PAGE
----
This project will not get built, but perhaps someday some such project will.
How do you help foster an inclusive work environment both in terms of how you recruit new employees, but also in regard to making sure everyone is supported once they are part of the team?
We have a hiring policy to have a majority of employees be women, minority, or LGBTQ—we have always been at 100 percent (excluding me). This is another positive driver to our business model as our employees come with a superior overall skill set for our studio’s goals. I tell employees when they start that they can have as much as they prove they can take on, from design to management. Licensure is supported financially. If employees wish for an equity stake in Ten to One, they can have it if set goals are met. While we have happily had key employees stay through much of our six years, it is also a re-invigorating testament to our studio’s spirit of empowerment that many have gone on to start their own studios, namely JengCHoi, HDS, Sizl Studio, and Braasch Architecture.
You are a Certified B Corporation, which recognizes businesses for building a more inclusive and sustainable economy. Why was this certification important for you to obtain?
The 2016 election was an impetus for me to make the studio a more vocal and visible force for social progress. Initially I saw B Corp certification as a marketing tool. The B Corp certification process is wide ranging and extremely rigorous, and through this process, I realized it could also be a tool for better business management and visioning. Through the process I was made to enact all sorts of standards such as financial transparency, employee review, and growth, minimizing the carbon footprint of our studio and our projects—and there is plenty more to improve upon.
Where do you see the firm in five years?
We will continue to work on the timeless puzzle of urban domesticity, at a variety of scales. We steadfastly push toward bringing our civic work to fruition, so we hope to be building equitable institutional projects and having this be a revenue-generating mainstay of the studio. We will then develop our next wave of pro bono strategic development projects, finding design opportunities on new civic and sustainability fronts. Our “future” projects are urban natures, habitable domestic and civic infrastructures that are actors in the urban environment. Our Bathysphere and Mulletowning projects best represent this next frontier. They posit wild social frameworks: Bath houses, adventure way stations, off-roading, street parties, and micro-ownership stakes. They occupy previously unoccupied sites over streets and waterways and under elevated trains, stitch urban voids, and create renewable energy networks from sewage systems and the elements.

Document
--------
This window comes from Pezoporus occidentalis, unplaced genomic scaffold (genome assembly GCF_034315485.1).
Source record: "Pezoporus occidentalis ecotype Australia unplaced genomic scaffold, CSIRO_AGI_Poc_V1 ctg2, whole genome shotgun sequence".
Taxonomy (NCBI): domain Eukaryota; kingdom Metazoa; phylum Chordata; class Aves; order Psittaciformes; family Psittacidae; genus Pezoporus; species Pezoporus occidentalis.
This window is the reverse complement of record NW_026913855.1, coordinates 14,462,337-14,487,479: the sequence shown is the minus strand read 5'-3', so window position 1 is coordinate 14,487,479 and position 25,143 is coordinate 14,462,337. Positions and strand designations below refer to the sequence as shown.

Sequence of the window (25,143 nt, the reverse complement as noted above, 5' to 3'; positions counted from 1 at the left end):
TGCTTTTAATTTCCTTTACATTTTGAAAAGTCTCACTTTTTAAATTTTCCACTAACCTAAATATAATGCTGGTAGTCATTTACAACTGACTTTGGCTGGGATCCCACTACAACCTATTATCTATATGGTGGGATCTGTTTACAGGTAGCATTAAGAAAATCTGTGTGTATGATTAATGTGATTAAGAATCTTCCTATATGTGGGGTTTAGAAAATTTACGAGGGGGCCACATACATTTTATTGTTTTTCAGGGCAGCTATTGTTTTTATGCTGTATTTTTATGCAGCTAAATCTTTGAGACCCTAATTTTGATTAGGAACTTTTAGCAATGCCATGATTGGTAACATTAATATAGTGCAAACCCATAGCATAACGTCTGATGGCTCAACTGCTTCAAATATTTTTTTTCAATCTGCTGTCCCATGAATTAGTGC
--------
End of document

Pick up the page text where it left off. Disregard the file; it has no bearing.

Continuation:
To view a full gallery of Ten to One projects, visit tenonearch.com.
BEDFORD STUYVESANT COMMUNITY INNOVATION CAMPUS
BED STUY BROOKLYN
Commissioned by local community and nonprofit school leaders, the Bedford Stuyvesant Community Innovation Campus (CIC) multiplies x 2 the development potential of the full block site with a hybrid park and full build-out development; a holistic mixed-use complex traversable as a park. Pieces of the hybrid landscape are unearthed, sheared open to provide light and view, and sloped up and down to provide access from street to roof and throughout the campus. The myriad of programs—including pre-K–12 schools, teacher and student housing, community centers, recreation spaces, retail, and office—are staged along continuous promenades, breakout ramps, parks, atriums, and commons. The roof “park,” recreation and event spaces and community programming on top of and below the complex are accessible by stepped promenades from the street. Commercial and office spaces line promenades and commons. School programming is accessible by ramps winding around interior atriums. CIC, inspired by the socio-economic successes of university and college campuses as well as such projects as the Teachers Village in Newark, NJ, encapsulates a holistic community vitalization strategy that will achieve three important aims: 1) draw in much-needed resources such as jobs, affordable housing, innovative schools, and all the proposed CIC programs; 2) support the ongoing residence and increase vitality of the historic resident communities; and 3) maximize and catalyze existing assets such as cultural capital, thought leadership, and underutilized real estate. CIC includes three community schools grades K to 12; community and cultural centers; affordable mixed-income, teacher and student housing; retail and makers-market space; co-working and nonprofit space; multilevel indoor and outdoor recreation spaces; rooftop urban farms and solar energy canopies. The project has a total gross site area of 100,000 square feet; total gross floor area is 900,000 square feet; total school area 160,000 square feet; total residential area 360,000 square feet; total dormitory area 135,000 square feet; total retail area 50,000 square feet; total community center area 160,000 square feet; total co-work area 40,000 square feet; total parking area 60,000 square feet; and 90,000 square feet of open recreational space and urban farming.